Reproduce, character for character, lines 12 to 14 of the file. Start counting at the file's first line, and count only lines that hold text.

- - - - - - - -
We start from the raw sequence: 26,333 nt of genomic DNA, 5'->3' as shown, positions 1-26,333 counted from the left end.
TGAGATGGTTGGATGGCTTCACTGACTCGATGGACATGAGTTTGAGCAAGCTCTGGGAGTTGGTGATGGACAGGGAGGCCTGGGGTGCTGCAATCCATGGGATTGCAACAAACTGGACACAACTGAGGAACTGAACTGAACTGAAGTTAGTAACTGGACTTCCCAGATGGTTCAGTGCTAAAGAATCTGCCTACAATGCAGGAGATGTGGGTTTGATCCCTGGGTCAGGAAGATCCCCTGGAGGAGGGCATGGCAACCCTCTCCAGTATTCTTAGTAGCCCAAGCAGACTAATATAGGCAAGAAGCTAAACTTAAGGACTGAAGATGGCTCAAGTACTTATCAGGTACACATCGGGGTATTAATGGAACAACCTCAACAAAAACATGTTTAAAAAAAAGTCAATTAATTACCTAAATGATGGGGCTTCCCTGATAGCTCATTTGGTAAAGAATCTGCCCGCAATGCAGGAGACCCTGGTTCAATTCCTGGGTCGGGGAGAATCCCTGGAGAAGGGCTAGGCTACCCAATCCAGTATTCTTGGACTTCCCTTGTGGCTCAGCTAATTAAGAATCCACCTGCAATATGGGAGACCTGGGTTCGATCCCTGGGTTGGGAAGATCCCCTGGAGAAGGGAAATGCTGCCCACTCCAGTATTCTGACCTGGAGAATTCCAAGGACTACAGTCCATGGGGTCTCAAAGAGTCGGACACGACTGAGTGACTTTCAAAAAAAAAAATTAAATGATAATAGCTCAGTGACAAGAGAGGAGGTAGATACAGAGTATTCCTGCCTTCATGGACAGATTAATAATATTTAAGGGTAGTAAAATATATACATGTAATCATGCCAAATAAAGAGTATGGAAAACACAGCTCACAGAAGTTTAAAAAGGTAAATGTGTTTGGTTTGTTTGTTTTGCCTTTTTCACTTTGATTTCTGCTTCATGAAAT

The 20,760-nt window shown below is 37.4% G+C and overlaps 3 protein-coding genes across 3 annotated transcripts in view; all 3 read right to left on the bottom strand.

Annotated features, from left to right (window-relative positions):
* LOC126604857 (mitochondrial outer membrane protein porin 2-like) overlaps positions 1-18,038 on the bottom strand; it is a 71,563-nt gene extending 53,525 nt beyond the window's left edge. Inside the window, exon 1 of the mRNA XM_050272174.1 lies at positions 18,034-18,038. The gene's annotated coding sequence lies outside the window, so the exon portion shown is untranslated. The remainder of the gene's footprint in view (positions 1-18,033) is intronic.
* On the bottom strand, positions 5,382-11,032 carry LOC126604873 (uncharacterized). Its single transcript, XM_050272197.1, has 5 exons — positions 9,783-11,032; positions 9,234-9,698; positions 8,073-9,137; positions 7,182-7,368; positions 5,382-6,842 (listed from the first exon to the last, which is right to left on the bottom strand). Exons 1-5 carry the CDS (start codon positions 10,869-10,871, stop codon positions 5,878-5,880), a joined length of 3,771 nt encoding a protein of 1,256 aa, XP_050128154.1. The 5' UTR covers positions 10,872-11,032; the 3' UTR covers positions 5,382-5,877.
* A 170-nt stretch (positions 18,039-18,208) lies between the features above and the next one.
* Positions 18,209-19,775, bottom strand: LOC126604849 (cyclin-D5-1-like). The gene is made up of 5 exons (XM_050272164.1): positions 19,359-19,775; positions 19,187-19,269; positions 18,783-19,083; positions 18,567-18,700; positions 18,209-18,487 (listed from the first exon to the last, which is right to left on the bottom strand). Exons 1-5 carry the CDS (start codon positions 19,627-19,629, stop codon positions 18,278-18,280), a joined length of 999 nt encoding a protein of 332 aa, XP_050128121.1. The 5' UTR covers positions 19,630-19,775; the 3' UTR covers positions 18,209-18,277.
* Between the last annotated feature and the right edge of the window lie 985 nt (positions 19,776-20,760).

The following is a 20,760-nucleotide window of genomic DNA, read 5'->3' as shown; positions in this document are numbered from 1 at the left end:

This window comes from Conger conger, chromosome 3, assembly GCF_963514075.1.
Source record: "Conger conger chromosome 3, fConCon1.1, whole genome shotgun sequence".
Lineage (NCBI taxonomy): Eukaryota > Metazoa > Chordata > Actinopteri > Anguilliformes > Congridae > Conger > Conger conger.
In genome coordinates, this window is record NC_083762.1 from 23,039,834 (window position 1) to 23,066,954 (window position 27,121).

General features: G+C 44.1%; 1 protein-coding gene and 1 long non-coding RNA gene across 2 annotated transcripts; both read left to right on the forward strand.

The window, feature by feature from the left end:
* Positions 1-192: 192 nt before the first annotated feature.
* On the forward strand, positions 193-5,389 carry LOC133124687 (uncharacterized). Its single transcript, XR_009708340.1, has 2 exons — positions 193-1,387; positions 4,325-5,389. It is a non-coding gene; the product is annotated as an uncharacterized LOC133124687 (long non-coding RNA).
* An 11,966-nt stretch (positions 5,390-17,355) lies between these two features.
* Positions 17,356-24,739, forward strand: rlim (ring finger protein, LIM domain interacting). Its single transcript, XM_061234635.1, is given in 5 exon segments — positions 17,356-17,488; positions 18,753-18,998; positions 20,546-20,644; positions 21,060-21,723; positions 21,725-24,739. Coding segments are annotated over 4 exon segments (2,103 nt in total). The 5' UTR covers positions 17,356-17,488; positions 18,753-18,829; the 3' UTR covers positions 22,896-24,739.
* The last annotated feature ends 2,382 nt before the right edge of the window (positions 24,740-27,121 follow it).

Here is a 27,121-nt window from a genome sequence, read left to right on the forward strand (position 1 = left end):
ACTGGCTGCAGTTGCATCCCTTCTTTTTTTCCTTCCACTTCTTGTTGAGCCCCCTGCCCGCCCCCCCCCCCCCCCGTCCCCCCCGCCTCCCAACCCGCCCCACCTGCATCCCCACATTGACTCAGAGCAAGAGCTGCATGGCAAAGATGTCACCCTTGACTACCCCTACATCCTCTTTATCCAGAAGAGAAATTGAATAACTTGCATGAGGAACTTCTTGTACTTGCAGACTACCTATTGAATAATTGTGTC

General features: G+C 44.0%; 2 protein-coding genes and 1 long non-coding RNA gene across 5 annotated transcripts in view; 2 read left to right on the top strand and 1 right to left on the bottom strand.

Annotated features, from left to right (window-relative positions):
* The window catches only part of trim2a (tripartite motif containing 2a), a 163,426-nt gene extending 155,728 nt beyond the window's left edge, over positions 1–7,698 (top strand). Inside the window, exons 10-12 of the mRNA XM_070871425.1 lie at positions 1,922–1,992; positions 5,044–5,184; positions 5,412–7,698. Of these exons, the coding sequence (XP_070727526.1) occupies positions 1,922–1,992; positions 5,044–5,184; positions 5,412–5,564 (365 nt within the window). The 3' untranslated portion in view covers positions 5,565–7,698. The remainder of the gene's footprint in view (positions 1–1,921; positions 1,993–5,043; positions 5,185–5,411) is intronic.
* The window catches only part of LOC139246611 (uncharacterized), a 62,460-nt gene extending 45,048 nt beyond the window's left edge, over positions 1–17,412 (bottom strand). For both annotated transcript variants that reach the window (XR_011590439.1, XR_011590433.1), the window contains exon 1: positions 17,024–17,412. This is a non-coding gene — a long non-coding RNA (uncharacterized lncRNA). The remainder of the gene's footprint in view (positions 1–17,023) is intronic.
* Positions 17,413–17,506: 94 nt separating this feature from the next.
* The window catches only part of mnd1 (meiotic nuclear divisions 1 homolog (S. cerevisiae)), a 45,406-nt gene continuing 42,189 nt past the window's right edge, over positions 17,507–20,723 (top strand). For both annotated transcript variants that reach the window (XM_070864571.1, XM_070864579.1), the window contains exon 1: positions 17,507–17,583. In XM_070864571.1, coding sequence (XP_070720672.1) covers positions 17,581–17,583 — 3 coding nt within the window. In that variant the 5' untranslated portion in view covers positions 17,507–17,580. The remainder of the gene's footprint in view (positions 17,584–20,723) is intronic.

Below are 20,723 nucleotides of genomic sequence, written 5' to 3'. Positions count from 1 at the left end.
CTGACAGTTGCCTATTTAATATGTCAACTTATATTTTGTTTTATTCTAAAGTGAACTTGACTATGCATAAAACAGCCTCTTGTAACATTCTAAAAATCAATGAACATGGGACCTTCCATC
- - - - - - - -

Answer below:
Source record: "Conger conger chromosome 3, fConCon1.1, whole genome shotgun sequence".
Lineage (NCBI taxonomy): Eukaryota > Metazoa > Chordata > Actinopteri > Anguilliformes > Congridae > Conger > Conger conger.
In genome coordinates, this window is record NC_083762.1 from 23,039,834 (window position 1) to 23,066,954 (window position 27,121).